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Unquiet Music Ltd


Review by Gary Hill

As unique as the last album from Unquiet Music Ltd. was, I think this is even more "out there." Yet, it's strangely compelling. That album was much more instrumental. This one has more of a vocal component, but it's an unusual one at that. The main person behind this project is JP Rossi. However, guests include several people who should be familiar to MSJ readers - Adrian Benavides. Markus Reuter and Pat Mastelotto. There are quite a few other people participating here, but those are the names that stuck out to me. As "out of the box" as this is, it's also largely compelling. It's art rock for certain, and progressive in the way that it does progress music. It should be noted that most of these songs land around eight or nine minutes or more in length.

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Track by Track Review
Ambient sounds, much like nature, bring this in. The cut turns trippier as it builds upward and gets more musical things added to the mix. While musical, this is spacey and weird. Eventually the music peaks and ends. Then weird vocals as some kind of tone poem come in. They are more like musical instruments than voices, each delivering one word at a time. This builds upward with multiple layers of vocals eventually working together. This is strange, but so compelling.  Some musical instruments are added to this mix of sounds further down the road. White noise takes over at the end of the piece and segues it into the next one.
I Succumb
The noise from the last track brings this into being. Weird keyboard textures eventually rise up and take command, creating something that feels a little bit like some kind of twisted movie or video game soundtrack music. This works through a number of shifts and turns. The vocals seem more traditional on this, but the cut has a very creative, artsy sort of take on more of an electronic pop concept. It is decidedly odd, but somehow more grounded and mainstream than the opener was. This gradually works toward more driving rocking concepts further down the road. It's still electronic and strange, but there are some space rock sort of angles to this at times. The strange guitar soloing that emerges later lends an almost King Crimson angle.
Towards The Edge
The keyboard sounds on this are more mainstream as the number gets going. It shifts toward strange spacey territory as it continues. Waves of voices join as this continues to grow and get more driving. The non-lyrical vocals take up a bigger part of the arrangement as it continues. There are some rather fusion-like vocals further down the road, and this really gets into some seriously funky, jazzy zones as it continues. It's definitely among the most mainstream music here. It's really rocking at times, too. It does get into weirder zones further down the road, though. That freaky stuff takes over and runs it into the next piece.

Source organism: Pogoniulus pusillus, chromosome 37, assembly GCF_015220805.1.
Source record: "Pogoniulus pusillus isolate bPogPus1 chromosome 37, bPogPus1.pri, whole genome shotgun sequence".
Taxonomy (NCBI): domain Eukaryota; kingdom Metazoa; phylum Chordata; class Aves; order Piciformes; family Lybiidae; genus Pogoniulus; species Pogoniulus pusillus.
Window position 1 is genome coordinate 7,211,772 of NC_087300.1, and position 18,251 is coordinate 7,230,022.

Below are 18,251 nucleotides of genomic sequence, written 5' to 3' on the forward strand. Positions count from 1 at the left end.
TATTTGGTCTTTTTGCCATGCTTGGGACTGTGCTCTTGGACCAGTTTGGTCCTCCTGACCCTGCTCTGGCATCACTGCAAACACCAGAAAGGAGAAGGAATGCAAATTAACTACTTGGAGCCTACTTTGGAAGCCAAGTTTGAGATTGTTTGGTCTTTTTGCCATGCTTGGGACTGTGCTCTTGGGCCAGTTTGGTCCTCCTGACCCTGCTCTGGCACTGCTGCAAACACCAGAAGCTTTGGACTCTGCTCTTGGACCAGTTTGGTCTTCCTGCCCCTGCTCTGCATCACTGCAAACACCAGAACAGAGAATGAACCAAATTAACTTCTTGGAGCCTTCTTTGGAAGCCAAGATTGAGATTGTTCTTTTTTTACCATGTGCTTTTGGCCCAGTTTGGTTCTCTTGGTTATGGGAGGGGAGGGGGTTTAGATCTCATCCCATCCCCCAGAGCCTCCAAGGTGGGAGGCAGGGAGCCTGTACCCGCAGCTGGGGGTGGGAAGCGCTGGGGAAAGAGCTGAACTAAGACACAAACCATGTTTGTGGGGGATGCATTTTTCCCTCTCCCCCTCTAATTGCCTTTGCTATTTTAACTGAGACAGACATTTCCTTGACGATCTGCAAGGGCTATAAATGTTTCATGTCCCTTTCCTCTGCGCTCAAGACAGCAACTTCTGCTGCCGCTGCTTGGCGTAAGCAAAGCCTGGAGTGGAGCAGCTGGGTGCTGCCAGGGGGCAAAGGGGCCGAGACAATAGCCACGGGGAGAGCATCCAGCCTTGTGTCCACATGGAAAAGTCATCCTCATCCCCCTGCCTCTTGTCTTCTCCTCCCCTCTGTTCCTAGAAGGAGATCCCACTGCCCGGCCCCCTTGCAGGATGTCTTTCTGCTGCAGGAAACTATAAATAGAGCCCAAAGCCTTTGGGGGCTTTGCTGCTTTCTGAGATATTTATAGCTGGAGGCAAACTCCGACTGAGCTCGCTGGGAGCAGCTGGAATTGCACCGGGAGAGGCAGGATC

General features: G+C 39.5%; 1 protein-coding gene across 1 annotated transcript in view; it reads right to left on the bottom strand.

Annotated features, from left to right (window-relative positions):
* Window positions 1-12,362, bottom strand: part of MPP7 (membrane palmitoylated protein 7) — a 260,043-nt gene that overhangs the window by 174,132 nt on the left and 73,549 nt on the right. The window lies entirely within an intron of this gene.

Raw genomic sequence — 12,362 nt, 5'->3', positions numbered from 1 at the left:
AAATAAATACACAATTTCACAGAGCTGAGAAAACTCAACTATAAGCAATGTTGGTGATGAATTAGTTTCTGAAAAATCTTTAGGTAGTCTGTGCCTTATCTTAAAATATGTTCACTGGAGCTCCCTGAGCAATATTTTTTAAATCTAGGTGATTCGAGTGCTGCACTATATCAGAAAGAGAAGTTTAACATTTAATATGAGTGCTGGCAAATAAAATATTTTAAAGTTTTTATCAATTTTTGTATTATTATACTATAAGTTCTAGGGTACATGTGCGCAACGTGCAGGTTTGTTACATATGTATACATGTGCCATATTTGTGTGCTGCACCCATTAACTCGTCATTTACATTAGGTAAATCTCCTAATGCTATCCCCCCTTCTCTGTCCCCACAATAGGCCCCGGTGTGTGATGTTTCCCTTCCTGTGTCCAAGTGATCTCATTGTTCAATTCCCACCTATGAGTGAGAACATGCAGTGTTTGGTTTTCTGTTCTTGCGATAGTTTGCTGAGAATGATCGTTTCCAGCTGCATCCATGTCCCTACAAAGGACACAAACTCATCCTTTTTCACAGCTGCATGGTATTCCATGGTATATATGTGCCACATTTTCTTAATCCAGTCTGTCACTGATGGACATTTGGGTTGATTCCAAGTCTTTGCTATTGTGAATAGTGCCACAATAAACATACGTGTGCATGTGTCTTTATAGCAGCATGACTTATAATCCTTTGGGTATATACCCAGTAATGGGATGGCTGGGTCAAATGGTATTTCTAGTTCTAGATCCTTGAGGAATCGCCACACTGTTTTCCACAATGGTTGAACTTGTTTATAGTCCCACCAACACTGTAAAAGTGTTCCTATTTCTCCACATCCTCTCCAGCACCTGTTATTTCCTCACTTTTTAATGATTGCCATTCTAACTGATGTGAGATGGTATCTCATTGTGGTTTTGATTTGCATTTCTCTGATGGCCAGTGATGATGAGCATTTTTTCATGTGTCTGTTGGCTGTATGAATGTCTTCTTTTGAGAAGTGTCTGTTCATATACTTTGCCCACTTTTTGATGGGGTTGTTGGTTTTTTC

Weird musical elements and trippy angles are on the menu here. At times this makes me think of early Pink Floyd. This piece is largely on the ambient side. It has non-lyrical vocals that feel chorale. There are parts of this that call to mind the "2001: A Space Odyssey" soundtrack.
Commuting Communion
Drumming along with freaky electronics is on display as this cut gets going. The cut evolves and grows from there. It has a definite moody, electronic art rock vibe to it. The percussion arrangement remains pretty involved. This gets quite prog oriented as it works into instrumental directions later. It's another point that has some definite King Crimson aspects. This keeps growing and evolving. The vocal arrangement gets unusual at times.
Sometimes Love
Weird musical elements of the rather mellow variety get this going. It drops to nearly acapella zones for the entrance of the vocals. The musical aspect grows on this. The track has a real moody electronic prog meets art music vibe. It drops to sounds like a busy park. Classical music elements take over as that element continues. The piece gets stranger further down the road.
I Do Remember The Feeling
A driving, bassy, brass sort of sound brings this in. As the track continues I'm reminded of a jazzy Residents sort of approach. This builds outward. There is some killer bass work as it continues. The vocal arrangement is unique. The track builds in some intriguing ways. It's quite a driving number. This gets a lot more mainstream as it builds outward. It has a real jazz rock sort of vibe with some fairly catchy hooks late. The jamming near the end gets very powerful and crazed. It drifts to less organized as it continues toward the end. The bass gets a solo as the outro, and that segues into the next number.
Nemo Point
The bass that closed the last piece gets this one going. They expand on that, creating a killer jam from it. It develops as more traditional progressive rock. This is definitely one of the most mainstream things here. It's also one of my favorites. It has great energy and a lot of killer music.
Music (Is The Way Out)
Built on multiple layers of vocals, this gets underway in an acapella manner. That holds it for a time before instruments join, and the cut begins to evolve from there. This remains a vocal heavy piece. It seems to end, but then we get a movement based on non-lyrical vocals and organ. That section serves to end the track. At just a little over three-and-a-half minutes of music, this is the shortest track by far of the album proper.
Tom's Wrong (Bonus Track)
This track has a more driving sound to it. This is another that definitely makes me think of The Residents. Some of the vocals have a sort of whispered element at play. It works through a number of different sections along the road.

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